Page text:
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LAMP I&M System: Tutorial

Welcome to the LAMP Instrumentation & Measurement (I&M) System tutorial. This tutorial will take you through the steps in creating a ProtoGENI slice with Instrumentation & Measurement (I&M) capabilities based on the perfSONAR framework and the perfSONAR-PS software suite. This tutorial and the full documentation for the LAMP I&M System is still under development, but we have made a Quick Start Guide to get you started right away. Please feel free to contact us with questions or any type of feedback at

Getting Ready

The LAMP I&M System is currently tailored to characteristics of the ProtoGENI Control Framework. The LAMP I&M System is also limited to the UBUNTU91-LAMP disk image that can be found on Utah's ( ProtoGENI testbed. We intend to create software packages and instructions for customizing existing or new images with the LAMP software. In the meantime, the following steps must be taken prior to testing our system:

  • Get a ProtoGENI account and familiarize yourself with using ProtoGENI. The ProtoGENI tutorial is a great resource for this. Make sure you follow the instructions to get your SSH Keys set up.
  • Download the ProtoGENI test scripts. We will use these to create and start our slice.

Quick Start

This section will guide you through creating and starting a slice, requesting a LAMP services certificate for you slice, uploading your experiment's topology to UNIS, and setting up the instrumentation and measurement facilities of your slice. The expected time required to setup your slice with the LAMP I&M System is around 10 minutes. Following this guide through the end is aimed to take about 30 minutes. Let us know how long it takes you and places for improvement!

Before we start: a few words on the LAMP I&M System design

It is useful to understand the general principles behind the steps we will take throughout this tutorial. The LAMP I&M System is built on top of three pillars:

  • LAMP Portal: The LAMP Portal is the goto resource for experimenters to manage and visualize their I&M services and data. The portal is deployed with the LAMP image and will usually be enabled through the initial RSpec configuration for the experiment. The portal can run on any node or (nodes) within the slice. The LAMP Portal is derived from the Web Admin component of the pS-Performance Toolkit 3.2 RC1 (although not required, looking at the comprehensive Quick Start guide of the pS Toolkit can be very useful to understand the LAMP I&M System setup).
  • UNIS and Topology-based Configuration: xxxxxxx
  • I&M software (measurement tools and perfSONAR services): xxxxx

All the services on the LAMP I&M System have Authentication and Authorization (AA) capabilities based on the ProtoGENI AA model. See our AA page for more information.

1. Modify the RSpec

There's only one thing that must be done to have LAMP I&M on your slice: specify the LAMP disk image to be loaded on each node that needs I&M. The URN for the LAMP disk image is See the RSpec Disk Image Example and our tutorial RSpec below for how to specify the disk image to be used on a node.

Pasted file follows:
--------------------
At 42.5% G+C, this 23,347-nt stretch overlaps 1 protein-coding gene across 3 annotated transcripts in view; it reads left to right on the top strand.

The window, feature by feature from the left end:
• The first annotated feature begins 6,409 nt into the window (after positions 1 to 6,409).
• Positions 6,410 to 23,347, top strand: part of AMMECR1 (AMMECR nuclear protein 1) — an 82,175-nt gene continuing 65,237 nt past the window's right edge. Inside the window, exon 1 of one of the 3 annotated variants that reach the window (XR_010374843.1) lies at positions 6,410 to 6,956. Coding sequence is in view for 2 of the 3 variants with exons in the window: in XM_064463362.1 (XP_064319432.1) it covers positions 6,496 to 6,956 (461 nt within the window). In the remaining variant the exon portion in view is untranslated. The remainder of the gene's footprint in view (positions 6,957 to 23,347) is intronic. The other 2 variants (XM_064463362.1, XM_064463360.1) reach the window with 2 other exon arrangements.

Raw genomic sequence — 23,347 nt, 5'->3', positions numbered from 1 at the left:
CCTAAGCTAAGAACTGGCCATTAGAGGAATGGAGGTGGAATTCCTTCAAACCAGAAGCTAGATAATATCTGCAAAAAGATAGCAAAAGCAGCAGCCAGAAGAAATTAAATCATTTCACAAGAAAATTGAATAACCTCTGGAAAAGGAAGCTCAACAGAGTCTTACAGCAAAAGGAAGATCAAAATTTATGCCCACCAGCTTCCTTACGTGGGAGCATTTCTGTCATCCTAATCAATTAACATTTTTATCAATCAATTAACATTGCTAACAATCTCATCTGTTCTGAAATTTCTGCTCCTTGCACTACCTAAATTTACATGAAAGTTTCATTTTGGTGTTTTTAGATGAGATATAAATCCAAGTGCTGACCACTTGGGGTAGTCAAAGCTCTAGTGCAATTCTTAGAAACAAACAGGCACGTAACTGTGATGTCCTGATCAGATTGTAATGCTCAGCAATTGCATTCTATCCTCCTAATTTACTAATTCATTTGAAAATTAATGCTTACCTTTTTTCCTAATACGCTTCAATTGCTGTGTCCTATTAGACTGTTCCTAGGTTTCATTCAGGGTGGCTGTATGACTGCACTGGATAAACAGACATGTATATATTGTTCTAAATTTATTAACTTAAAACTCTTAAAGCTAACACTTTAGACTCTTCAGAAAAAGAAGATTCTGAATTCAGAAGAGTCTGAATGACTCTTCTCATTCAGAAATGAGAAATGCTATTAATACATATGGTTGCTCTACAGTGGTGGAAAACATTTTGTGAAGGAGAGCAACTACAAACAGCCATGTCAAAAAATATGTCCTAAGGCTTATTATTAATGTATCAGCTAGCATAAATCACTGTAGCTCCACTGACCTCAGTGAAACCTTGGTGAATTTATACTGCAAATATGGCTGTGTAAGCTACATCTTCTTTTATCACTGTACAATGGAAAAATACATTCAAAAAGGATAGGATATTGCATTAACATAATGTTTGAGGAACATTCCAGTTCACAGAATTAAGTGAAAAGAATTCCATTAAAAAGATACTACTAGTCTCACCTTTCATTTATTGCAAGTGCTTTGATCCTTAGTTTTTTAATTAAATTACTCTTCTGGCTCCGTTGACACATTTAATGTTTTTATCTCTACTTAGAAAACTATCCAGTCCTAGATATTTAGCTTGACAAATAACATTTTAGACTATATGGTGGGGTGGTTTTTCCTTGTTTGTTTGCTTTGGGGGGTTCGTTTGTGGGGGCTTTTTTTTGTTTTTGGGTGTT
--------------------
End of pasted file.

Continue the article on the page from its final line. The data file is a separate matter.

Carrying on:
Nodes booting the LAMP disk image will have all the LAMP services available, but only the topology-based configuration service (pSConfig) will be running by default. This isn't very useful for the experimenter as not even the LAMP Portal will be accessible (remember that you have to specify in which node(s) the portal will be enabled). To make the process simpler to the user, an initial configuration for the slice can be specified on a LAMP extension to the RSpec. Let's see our tutorial's RSpec and go through the different elements to understand how this configuration can be specified. For this Quick Start guide we will use a very simple topology: two nodes will be connected through a link with 100ms latency and 0.05 loss, and a third node with no interfaces (only the control plane interface) will lodge the LAMP Portal (and eventually store host monitoring data). This is our RSpec:

<rspec xmlns="" 
   <node virtual_id="node1" virtualization_type="raw" exclusive="1"

      <node_type type_name="pc" type_slots="1"/>

      <disk_image name="" />
      <lamp:config />
      <interface virtual_id="iface0"/>
   <node virtual_id="node2" virtualization_type="raw" exclusive="1"

      <node_type type_name="pc" type_slots="1"/>
      <disk_image name="" />
      <lamp:config />
      <interface virtual_id="iface0"/>
   <link virtual_id="link1" >
      <interface_ref virtual_node_id="node1" virtual_interface_id="iface0"/>
      <interface_ref virtual_node_id="node2" virtual_interface_id="iface0"/>
      <link_type type_name="ethernet" />
   <node virtual_id="lamp" virtualization_type="raw" exclusive="1"

      <node_type type_name="pc" type_slots="1"/>
      <disk_image name="" />
         <lamp:service type="lamp_portal" enable="true" />


We can see on the above RSpec three LAMP-specific elements: the startup_command for running the bootstrapping script, the disk image element with the LAMP image, and the <lamp:config> extension (note the XML namespace for this extension at the top). The startup_command will run a shell script that sets up a few basic variables describing the node so that the LAMP services know where they're running. Services will not be able to run without these variables set. The usage for this script is as follows.